There is certainly hypocrisy in David Mundell’s screeching U-turn on the matter of his willingness to serve under Boris Johnson. Just as there is dumb arrogance in Ruth Davidson’s bombastic pronouncements on the subject of a new referendum – her actual authority being in inverse proportion to her pomposity. Similarly, it is difficult to explain Richard Leonard’s dire performances at First Minister’s Questions (FMQ) without including stupidity as a significant factor.
But is there something more to all this than rank hypocrisy, vaunting arrogance and abysmal stupidity? Is it, perhaps, a mistake to dismiss such things as mere gaffes or to discount them as just evidence of the kind of character flaws which seem ubiquitous among British politicians? When taken together with the various form of dishonesty by which the British media allows the gaffes to go unreported and the character flaws unremarked, might we be looking at a much larger phenomenon?
Some time ago. in an article for iScot Magazine called ‘The death of truth’, I wrote,
It seems not enough to say that truth is being supplanted. That it is being overwhelmed by a “narrative contrary to reality”. For all its vivid persuasiveness, the concept of a “vast, permanent chasm between reality and perception” is wanting. Possibly because it leaves reality distanced, but intact. And the sense I get is, not of truth being set-aside or distorted or obscured, but of truth being demolished. Obliterated. Eradicated.
Not that I am suggesting some Orwellian plot to murder truth. But if making the concept of truth indistinct and elusive serves the agendas of a sufficient number of people with a sufficient amount of influence then what emerges from their behaviours and interactions may be all but indistinguishable from a conspiracy.
What is certain is that the British establishment has developed doubt as a powerful weapon in its propaganda arsenal. Pretty much everything that British politicians do seems designed to foster uncertainty. The British media does a bang-up job of spreading that uncertainty. This results in a generalised erosion of confidence, not only in politicians, but in the entire political system. It also leads to much confusion among voters and, at the very least, a reduced ability to make informed choices.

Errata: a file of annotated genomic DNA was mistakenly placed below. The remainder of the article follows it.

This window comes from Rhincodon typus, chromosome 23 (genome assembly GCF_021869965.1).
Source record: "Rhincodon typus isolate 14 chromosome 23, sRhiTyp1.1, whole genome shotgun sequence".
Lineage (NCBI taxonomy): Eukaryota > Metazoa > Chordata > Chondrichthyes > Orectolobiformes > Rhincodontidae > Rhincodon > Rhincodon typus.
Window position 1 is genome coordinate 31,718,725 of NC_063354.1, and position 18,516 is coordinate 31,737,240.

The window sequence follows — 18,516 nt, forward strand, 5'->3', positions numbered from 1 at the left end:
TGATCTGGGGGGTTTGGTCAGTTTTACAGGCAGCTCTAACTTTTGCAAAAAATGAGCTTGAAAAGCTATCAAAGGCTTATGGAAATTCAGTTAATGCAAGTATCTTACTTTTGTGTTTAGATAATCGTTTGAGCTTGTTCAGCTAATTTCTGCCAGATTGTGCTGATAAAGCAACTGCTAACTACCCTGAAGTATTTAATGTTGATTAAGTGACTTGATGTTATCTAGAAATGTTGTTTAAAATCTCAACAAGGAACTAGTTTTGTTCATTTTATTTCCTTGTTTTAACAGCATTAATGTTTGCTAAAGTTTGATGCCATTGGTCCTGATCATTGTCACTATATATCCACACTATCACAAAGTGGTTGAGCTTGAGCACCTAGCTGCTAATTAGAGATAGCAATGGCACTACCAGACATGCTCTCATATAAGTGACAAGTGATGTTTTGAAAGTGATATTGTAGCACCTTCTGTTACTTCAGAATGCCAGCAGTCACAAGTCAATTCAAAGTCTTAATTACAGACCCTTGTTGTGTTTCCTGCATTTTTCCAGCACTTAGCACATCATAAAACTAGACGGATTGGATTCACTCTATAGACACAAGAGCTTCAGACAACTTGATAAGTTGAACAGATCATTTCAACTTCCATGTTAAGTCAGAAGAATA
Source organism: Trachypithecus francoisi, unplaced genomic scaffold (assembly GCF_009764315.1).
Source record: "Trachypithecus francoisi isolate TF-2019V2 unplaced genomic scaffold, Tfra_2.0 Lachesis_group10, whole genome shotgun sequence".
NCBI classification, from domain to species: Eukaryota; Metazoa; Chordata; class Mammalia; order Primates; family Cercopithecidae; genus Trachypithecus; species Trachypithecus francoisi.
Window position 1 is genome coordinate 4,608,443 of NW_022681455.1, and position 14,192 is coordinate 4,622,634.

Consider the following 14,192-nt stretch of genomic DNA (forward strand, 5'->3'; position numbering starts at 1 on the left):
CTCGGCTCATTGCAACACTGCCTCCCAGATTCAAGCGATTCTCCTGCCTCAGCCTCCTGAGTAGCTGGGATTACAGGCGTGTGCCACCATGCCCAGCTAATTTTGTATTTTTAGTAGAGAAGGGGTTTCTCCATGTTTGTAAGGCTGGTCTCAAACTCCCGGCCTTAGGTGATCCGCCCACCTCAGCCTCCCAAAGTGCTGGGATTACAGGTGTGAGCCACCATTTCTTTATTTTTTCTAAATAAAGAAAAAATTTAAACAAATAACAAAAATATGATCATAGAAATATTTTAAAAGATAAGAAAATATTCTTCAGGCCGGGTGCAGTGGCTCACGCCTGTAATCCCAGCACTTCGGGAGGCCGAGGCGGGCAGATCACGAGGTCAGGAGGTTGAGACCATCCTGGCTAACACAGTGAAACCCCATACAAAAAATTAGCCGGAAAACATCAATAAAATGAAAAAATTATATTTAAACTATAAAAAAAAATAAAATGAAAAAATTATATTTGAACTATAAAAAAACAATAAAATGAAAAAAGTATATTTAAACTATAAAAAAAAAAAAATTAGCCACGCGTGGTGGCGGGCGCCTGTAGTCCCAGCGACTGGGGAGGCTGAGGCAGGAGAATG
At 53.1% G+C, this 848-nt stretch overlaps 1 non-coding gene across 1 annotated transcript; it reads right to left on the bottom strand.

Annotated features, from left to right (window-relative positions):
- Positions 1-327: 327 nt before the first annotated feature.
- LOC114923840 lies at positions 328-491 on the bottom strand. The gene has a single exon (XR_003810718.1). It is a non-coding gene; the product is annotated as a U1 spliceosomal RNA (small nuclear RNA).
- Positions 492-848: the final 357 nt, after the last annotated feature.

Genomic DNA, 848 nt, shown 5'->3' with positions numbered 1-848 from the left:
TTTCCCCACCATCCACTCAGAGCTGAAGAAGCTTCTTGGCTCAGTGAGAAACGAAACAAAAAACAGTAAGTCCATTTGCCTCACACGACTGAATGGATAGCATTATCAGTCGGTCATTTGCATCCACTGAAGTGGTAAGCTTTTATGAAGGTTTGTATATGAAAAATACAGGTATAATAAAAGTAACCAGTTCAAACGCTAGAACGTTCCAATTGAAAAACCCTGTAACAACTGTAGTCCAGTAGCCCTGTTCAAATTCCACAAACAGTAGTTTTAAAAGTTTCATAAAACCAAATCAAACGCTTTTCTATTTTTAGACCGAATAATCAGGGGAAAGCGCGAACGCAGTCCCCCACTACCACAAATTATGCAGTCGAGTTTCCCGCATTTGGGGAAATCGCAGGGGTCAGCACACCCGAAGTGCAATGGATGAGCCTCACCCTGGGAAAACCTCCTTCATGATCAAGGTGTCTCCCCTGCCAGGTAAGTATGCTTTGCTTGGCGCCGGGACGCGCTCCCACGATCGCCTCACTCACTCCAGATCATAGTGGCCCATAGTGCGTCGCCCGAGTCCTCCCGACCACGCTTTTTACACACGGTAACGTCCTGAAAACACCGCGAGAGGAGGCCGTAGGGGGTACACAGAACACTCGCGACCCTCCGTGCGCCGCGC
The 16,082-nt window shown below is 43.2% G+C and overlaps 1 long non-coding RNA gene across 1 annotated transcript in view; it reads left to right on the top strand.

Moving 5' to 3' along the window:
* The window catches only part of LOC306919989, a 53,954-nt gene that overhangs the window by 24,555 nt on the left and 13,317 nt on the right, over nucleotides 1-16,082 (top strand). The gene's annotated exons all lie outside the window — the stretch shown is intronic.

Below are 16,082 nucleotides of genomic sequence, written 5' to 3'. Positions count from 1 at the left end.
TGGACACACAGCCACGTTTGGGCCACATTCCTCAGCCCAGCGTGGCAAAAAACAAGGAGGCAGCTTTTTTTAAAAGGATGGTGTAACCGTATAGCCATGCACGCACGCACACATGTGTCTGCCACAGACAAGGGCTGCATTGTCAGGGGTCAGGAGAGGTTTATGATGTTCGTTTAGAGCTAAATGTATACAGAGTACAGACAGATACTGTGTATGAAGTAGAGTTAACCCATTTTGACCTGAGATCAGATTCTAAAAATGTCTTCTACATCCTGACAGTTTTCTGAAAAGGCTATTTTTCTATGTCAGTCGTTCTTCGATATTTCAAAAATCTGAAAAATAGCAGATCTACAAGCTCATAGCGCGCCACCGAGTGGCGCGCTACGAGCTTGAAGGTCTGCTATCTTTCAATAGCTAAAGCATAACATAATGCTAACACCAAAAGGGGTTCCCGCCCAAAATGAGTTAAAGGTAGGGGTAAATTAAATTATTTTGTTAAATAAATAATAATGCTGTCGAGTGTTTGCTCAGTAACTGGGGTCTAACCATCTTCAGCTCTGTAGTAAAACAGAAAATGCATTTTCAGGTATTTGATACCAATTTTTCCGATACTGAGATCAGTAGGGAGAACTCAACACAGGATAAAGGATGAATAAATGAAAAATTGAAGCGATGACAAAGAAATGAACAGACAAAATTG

When people are confused and uncertain they are more easily led. Or steered. They are more readily deterred from effecting change. They are more averse to anything that can be portrayed as a risk. They are more inclined to favour the familiar and cling to the status quo.
An atmosphere of uncertainty and confusion also makes people more susceptible to anyone who offers a risk-free option. Or an option which, with the help of the media, can be portrayed as risk-free. It was doubt, generated and exaggerated by Better Together / Project Fear, which the British political elite deployed so successfully in the 2014 independence referendum. It was the plausible promise of a simplistic certainty that launched the Brexit fiasco.
Pervasive doubt leaves space for manufactured truth. When truth is diminished, reality is defined by the loudest and most intrusive voices. Last week, Mundell said he wouldn’t work with Boris Johnson. This week, he says he would. Next week, nobody is sure what he said – or when he said it.
Nicola Sturgeon is First Minister. She has the authority of that office. She has the democratic mandate. Ruth Davidson is treated by the British establishment – particularly the media – as if she has the same status as the First Minister. She is presented as speaking with similar authority. She is allowed and enabled to claim a mandate that she doesn’t possess. Keep this up for long enough and with sufficient intensity and the distinction between First Minister and nonentity is blurred. Davidson’s pronouncement are afforded a weight they cannot legitimately have.
At FMQ, Richard Leonard persists in asking questions about reserved matters. This may be, wholly or partly, attributed to stupidity. But, deliberate or not, it has the effect of causing confusion about the powers of the Scottish Parliament and makes it easier to blame the SNP administration for the deleterious impact of British government policies.
Leonard’s evident stupidity is appalling. Davidson’s pretentiousness is offensive. Mundell’s hypocrisy is disgusting. The British media’s dishonesty is despicable. But put all this together and you have a phenomenon which is quite frightening.
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